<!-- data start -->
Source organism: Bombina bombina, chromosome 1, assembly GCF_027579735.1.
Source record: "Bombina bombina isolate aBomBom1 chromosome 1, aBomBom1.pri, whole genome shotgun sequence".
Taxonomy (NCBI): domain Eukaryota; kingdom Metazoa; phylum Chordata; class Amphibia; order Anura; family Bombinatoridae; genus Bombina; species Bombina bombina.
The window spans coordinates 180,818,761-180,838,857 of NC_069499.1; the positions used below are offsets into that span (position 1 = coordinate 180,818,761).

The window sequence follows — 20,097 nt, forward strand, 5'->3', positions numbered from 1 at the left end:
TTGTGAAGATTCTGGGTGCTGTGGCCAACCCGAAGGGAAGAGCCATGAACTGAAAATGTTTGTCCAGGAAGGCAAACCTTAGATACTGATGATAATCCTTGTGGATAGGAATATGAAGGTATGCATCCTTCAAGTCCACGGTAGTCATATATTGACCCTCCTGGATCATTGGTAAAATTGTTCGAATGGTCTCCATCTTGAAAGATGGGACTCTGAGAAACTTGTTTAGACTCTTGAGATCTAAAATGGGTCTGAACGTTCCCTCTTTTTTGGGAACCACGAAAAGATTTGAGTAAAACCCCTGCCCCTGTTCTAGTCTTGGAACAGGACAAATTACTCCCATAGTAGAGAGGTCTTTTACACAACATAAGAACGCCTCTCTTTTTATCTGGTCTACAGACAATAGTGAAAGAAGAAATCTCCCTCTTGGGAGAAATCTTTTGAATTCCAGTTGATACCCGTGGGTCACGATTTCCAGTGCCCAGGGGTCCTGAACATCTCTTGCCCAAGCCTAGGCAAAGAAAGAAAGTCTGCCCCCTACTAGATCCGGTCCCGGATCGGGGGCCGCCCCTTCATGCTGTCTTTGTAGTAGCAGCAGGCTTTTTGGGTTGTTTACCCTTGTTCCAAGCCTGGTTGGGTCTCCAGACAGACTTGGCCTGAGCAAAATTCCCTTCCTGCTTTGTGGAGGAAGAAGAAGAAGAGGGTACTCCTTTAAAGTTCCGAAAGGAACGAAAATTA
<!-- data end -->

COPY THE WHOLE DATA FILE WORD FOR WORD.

Source organism: Bombina bombina, chromosome 1, assembly GCF_027579735.1.
Source record: "Bombina bombina isolate aBomBom1 chromosome 1, aBomBom1.pri, whole genome shotgun sequence".
Taxonomy (NCBI): domain Eukaryota; kingdom Metazoa; phylum Chordata; class Amphibia; order Anura; family Bombinatoridae; genus Bombina; species Bombina bombina.
The window spans coordinates 180,818,761-180,838,857 of NC_069499.1; the positions used below are offsets into that span (position 1 = coordinate 180,818,761).

The window sequence follows — 20,097 nt, forward strand, 5'->3', positions numbered from 1 at the left end:
TTGTGAAGATTCTGGGTGCTGTGGCCAACCCGAAGGGAAGAGCCATGAACTGAAAATGTTTGTCCAGGAAGGCAAACCTTAGATACTGATGATAATCCTTGTGGATAGGAATATGAAGGTATGCATCCTTCAAGTCCACGGTAGTCATATATTGACCCTCCTGGATCATTGGTAAAATTGTTCGAATGGTCTCCATCTTGAAAGATGGGACTCTGAGAAACTTGTTTAGACTCTTGAGATCTAAAATGGGTCTGAACGTTCCCTCTTTTTTGGGAACCACGAAAAGATTTGAGTAAAACCCCTGCCCCTGTTCTAGTCTTGGAACAGGACAAATTACTCCCATAGTAGAGAGGTCTTTTACACAACATAAGAACGCCTCTCTTTTTATCTGGTCTACAGACAATAGTGAAAGAAGAAATCTCCCTCTTGGGAGAAATCTTTTGAATTCCAGTTGATACCCGTGGGTCACGATTTCCAGTGCCCAGGGGTCCTGAACATCTCTTGCCCAAGCCTAGGCAAAGAAAGAAAGTCTGCCCCCTACTAGATCCGGTCCCGGATCGGGGGCCGCCCCTTCATGCTGTCTTTGTAGTAGCAGCAGGCTTTTTGGGTTGTTTACCCTTGTTCCAAGCCTGGTTGGGTCTCCAGACAGACTTGGCCTGAGCAAAATTCCCTTCCTGCTTTGTGGAGGAAGAAGAAGAAGAGGGTACTCCTTTAAAGTTCCGAAAGGAACGAAAATTA